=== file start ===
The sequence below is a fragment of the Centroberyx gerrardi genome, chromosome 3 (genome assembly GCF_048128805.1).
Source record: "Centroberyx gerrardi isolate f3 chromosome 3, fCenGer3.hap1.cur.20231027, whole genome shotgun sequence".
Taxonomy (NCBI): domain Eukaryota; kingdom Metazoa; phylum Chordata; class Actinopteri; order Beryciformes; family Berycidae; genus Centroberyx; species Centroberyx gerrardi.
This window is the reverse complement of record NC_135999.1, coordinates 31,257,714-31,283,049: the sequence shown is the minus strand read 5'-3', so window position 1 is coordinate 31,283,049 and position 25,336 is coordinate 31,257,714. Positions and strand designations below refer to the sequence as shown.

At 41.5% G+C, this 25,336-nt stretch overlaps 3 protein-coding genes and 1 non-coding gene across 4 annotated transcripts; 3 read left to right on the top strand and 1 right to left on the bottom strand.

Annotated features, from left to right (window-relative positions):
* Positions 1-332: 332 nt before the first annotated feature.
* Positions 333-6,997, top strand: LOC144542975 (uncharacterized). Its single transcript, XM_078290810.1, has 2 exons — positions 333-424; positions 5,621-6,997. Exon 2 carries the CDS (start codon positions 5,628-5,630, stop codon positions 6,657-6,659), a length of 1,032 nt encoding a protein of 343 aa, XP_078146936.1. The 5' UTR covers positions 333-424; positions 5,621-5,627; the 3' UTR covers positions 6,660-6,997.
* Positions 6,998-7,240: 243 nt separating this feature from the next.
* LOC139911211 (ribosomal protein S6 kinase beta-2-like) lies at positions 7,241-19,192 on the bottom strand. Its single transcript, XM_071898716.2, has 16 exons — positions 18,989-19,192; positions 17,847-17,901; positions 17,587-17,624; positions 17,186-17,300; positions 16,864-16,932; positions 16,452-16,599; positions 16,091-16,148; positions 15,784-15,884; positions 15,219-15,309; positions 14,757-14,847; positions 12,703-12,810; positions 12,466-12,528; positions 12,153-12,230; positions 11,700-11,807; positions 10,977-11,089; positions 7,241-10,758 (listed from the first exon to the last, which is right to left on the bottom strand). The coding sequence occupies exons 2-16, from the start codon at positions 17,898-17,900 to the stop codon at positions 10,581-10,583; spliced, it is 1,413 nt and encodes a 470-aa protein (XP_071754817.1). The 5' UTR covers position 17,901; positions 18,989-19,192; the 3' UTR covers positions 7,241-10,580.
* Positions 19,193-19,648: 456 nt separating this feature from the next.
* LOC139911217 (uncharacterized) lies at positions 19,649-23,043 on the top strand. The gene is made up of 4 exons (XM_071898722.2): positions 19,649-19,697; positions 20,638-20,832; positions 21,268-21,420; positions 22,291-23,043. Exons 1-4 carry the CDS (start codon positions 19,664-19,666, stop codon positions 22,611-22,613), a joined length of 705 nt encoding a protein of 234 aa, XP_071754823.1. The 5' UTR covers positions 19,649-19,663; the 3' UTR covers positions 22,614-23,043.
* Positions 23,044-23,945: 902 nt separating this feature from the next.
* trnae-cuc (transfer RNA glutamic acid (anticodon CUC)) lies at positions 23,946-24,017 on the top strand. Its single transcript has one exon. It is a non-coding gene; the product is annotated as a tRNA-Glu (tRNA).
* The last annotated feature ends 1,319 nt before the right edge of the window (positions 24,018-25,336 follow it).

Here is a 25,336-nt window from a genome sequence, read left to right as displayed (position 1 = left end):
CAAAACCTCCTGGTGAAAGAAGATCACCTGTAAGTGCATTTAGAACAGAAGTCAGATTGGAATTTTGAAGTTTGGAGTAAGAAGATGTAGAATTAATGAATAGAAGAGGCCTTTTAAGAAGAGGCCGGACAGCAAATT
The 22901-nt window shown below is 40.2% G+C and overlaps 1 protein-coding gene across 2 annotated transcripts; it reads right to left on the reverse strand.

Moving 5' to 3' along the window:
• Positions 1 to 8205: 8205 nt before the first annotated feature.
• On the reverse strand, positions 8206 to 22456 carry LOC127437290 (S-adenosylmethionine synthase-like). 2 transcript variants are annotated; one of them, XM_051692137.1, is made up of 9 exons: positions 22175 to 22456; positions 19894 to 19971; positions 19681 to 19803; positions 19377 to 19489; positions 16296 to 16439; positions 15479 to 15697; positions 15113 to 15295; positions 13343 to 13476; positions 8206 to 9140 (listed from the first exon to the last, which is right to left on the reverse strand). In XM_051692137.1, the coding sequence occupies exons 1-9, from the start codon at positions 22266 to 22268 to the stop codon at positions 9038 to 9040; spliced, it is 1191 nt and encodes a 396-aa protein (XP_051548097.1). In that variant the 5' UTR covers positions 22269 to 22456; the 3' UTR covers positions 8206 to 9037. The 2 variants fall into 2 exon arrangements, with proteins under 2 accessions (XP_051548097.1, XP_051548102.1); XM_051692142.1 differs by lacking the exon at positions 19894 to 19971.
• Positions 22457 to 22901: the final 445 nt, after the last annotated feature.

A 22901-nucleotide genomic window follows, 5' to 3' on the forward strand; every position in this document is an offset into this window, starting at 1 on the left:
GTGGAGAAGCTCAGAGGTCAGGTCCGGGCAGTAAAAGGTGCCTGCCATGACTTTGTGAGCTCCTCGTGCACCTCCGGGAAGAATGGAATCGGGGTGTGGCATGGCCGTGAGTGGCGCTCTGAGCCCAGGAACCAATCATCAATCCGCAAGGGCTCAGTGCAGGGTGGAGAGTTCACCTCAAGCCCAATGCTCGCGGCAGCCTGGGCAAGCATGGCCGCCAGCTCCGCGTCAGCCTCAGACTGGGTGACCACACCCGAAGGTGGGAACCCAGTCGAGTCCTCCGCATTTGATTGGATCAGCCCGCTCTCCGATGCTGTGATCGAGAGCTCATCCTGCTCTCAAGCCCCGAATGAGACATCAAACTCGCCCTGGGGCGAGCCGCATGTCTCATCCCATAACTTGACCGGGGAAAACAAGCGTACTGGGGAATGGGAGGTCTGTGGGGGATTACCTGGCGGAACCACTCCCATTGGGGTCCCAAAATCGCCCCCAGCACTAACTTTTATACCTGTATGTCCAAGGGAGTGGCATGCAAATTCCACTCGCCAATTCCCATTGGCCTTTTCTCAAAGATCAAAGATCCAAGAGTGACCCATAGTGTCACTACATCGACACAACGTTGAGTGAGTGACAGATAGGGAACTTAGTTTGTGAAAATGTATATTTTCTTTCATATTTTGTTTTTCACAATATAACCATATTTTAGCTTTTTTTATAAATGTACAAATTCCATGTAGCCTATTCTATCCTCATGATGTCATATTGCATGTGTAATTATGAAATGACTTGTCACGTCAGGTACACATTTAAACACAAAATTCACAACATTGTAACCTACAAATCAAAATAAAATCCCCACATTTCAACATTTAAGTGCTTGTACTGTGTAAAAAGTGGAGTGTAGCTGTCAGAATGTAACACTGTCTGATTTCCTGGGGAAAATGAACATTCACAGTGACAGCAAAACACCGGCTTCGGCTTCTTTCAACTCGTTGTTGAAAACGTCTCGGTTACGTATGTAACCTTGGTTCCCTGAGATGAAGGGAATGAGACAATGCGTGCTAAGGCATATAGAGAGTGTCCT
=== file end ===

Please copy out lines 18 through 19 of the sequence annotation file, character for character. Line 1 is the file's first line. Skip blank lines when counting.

The 22901-nt window shown below is 40.2% G+C and overlaps 1 protein-coding gene across 2 annotated transcripts; it reads right to left on the reverse strand.

Moving 5' to 3' along the window: